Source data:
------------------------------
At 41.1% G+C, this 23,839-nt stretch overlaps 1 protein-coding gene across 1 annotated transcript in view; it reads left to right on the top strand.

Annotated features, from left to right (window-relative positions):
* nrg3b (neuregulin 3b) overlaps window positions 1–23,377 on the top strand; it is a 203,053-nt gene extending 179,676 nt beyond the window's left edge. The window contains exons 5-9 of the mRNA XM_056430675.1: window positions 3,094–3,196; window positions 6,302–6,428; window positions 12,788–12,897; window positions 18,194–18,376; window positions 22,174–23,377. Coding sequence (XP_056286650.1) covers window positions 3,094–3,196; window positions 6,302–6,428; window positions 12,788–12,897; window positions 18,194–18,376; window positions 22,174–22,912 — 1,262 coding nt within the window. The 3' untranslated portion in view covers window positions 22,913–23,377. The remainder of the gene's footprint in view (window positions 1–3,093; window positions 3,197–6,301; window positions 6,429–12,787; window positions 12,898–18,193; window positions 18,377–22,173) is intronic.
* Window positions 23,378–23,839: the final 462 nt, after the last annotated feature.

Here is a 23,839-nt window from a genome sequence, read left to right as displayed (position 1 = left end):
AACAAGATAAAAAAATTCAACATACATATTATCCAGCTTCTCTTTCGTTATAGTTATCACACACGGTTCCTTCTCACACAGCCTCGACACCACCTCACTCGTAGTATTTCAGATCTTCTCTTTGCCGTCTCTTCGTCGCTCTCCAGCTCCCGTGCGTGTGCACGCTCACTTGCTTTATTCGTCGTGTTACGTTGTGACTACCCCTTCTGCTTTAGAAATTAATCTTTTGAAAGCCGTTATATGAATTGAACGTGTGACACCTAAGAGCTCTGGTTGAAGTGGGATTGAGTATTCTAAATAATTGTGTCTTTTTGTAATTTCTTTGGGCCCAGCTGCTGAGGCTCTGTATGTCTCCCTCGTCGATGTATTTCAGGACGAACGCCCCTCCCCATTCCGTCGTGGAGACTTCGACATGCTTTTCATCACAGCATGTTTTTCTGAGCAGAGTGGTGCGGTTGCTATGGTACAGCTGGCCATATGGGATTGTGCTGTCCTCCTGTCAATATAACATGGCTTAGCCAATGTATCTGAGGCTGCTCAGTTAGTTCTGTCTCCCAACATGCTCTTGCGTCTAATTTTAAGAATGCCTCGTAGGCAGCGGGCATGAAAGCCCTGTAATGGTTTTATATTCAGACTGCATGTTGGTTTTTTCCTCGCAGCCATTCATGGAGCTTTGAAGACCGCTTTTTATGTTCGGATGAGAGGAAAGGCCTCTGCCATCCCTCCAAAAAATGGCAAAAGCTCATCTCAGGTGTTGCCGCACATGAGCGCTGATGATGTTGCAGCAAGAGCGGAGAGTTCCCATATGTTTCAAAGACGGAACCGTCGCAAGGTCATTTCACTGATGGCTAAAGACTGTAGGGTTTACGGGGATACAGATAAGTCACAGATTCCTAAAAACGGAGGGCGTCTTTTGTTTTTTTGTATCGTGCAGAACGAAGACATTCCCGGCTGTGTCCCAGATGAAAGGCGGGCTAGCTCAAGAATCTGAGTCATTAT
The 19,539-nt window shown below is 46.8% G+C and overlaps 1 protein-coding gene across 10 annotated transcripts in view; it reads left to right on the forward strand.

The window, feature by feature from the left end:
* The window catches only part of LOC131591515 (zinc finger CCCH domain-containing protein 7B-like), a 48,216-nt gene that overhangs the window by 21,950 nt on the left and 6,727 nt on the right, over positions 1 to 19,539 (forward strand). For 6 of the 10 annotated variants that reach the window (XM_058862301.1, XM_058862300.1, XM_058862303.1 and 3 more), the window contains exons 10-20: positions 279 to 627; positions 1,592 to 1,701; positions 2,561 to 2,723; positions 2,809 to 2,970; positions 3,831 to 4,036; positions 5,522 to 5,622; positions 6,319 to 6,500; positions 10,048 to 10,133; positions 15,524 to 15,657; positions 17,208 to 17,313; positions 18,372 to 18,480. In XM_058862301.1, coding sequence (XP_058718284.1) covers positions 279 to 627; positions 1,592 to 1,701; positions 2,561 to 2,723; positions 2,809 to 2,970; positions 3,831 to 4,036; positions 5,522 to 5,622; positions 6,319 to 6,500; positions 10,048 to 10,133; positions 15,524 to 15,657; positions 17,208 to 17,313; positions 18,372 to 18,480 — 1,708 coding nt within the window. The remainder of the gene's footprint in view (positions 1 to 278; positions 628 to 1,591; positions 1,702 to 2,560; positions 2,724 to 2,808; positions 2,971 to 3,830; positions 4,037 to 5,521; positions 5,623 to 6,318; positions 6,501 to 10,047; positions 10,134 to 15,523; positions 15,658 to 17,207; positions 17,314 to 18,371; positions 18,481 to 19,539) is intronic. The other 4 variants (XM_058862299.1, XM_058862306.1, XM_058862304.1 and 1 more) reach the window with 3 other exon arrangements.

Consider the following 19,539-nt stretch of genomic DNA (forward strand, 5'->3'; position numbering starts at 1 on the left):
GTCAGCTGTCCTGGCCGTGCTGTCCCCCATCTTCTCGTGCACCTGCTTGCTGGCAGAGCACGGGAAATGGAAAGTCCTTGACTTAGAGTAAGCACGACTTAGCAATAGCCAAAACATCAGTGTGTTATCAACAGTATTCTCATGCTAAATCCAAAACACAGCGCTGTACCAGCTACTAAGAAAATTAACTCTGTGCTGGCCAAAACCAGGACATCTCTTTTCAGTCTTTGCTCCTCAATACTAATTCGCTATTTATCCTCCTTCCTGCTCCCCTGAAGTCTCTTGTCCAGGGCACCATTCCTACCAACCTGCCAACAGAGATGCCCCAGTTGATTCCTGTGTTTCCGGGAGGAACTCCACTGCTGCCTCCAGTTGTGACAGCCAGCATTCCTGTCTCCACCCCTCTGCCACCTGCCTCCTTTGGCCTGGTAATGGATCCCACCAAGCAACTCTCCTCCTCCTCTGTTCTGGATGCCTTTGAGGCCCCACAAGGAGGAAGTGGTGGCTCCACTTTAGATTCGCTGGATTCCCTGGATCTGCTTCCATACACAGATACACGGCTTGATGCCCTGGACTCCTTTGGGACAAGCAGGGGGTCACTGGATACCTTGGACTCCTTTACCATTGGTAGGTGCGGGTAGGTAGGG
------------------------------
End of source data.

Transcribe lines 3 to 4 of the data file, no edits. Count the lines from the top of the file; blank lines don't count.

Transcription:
* nrg3b (neuregulin 3b) overlaps window positions 1–23,377 on the top strand; it is a 203,053-nt gene extending 179,676 nt beyond the window's left edge. The window contains exons 5-9 of the mRNA XM_056430675.1: window positions 3,094–3,196; window positions 6,302–6,428; window positions 12,788–12,897; window positions 18,194–18,376; window positions 22,174–23,377. Coding sequence (XP_056286650.1) covers window positions 3,094–3,196; window positions 6,302–6,428; window positions 12,788–12,897; window positions 18,194–18,376; window positions 22,174–22,912 — 1,262 coding nt within the window. The 3' untranslated portion in view covers window positions 22,913–23,377. The remainder of the gene's footprint in view (window positions 1–3,093; window positions 3,197–6,301; window positions 6,429–12,787; window positions 12,898–18,193; window positions 18,377–22,173) is intronic.
* Window positions 23,378–23,839: the final 462 nt, after the last annotated feature.